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State v. Reed

Superior Court of Delaware, New Castle

December 16, 2014

DEVON D. REED, Defendant.

Submitted: November 26, 2014.

Mark A. Denney, Deputy Attorney General Mr. Devon D. Reed, pro se Investigative Services Office.


Paul R. Wallace, Judge.

This 16th day of December, 2014, upon consideration of the Defendant's Motion for Sentence Reduction/Modification, and the record in this matter, it appears to the Court that:

(1) In May 2011, Devon D. Reed pleaded guilty to reckless endangering first degree (as a lesser offense of attempted murder) and possession of a firearm by a person prohibited.[1] He was immediately sentenced to serve for the reckless endangering count[2] five years at Level V suspended for 18 months at supervision Level III.[3]

(2) On October 23, 2013, Reed was before the Court for a contested hearing for violating conditions of his probated sentence ("VOP"). He was found in violation and was sentenced to three years at Level V with no probation to follow[4] for the VOP related to his reckless endangering charge.[5]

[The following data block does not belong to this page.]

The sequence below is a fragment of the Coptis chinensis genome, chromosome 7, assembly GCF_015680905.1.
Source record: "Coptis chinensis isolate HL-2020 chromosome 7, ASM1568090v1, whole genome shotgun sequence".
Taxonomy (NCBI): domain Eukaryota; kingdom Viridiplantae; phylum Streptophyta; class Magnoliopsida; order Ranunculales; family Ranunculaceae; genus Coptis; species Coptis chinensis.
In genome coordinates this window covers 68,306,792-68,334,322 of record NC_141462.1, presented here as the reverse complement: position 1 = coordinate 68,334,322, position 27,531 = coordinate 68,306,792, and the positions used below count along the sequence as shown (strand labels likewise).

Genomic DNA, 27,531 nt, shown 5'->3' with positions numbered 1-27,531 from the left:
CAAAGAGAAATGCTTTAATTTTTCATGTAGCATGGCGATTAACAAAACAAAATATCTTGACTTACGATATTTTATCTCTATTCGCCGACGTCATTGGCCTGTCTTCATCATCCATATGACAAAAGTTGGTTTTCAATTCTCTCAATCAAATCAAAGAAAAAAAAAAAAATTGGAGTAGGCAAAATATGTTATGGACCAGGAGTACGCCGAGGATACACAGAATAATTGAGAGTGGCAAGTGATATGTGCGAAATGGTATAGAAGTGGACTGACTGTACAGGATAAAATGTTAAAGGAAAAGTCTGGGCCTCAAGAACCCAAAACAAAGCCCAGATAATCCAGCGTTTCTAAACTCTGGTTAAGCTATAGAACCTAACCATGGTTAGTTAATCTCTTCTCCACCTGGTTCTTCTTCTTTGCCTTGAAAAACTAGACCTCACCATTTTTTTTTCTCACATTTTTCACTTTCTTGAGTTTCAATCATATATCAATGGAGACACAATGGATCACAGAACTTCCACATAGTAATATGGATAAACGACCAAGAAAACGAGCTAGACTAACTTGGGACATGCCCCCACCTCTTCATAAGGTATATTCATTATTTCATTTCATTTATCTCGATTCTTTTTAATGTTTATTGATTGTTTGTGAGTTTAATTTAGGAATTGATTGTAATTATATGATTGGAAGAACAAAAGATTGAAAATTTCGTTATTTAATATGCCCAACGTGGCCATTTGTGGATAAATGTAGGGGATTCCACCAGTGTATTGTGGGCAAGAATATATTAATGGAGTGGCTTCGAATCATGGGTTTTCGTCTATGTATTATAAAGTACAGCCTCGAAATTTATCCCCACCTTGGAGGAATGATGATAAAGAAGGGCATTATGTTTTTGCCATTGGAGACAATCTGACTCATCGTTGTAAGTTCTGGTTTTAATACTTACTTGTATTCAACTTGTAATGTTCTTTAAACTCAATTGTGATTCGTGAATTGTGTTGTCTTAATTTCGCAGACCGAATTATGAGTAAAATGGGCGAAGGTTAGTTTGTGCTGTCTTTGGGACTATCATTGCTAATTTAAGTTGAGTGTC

(3) Reed's serial efforts to reduce that Level V sentence ensued. This is his third attempt in the last six months to do so.

(4) In June 2014, Reed docketed his first motion under Superior Court Criminal Rule 35(b) requesting reduction of this Level V term.[6] Reed captioned and explained his claims that his term of imprisonment should be reduced as follows: (1) "Remorse and a Desire to Change" – for the first time he experienced a sense of loss with incarceration and "realize[d] now that [he] need[ed] help;" (2) "Rehabilitation" – he had always had a substance abuse problem but never had any form of treatment; and (3) "Plans & Goals" – he planned to complete a substance abuse program in prison and get a GED.[7] Reed moved that his Level V term for this VOP be reduced to successful completion of the Level V substance abuse treatment program that had been ordered in a separate case.[8] The Court fully reviewed the sentencing records of both cases and denied Reed's motion.[9]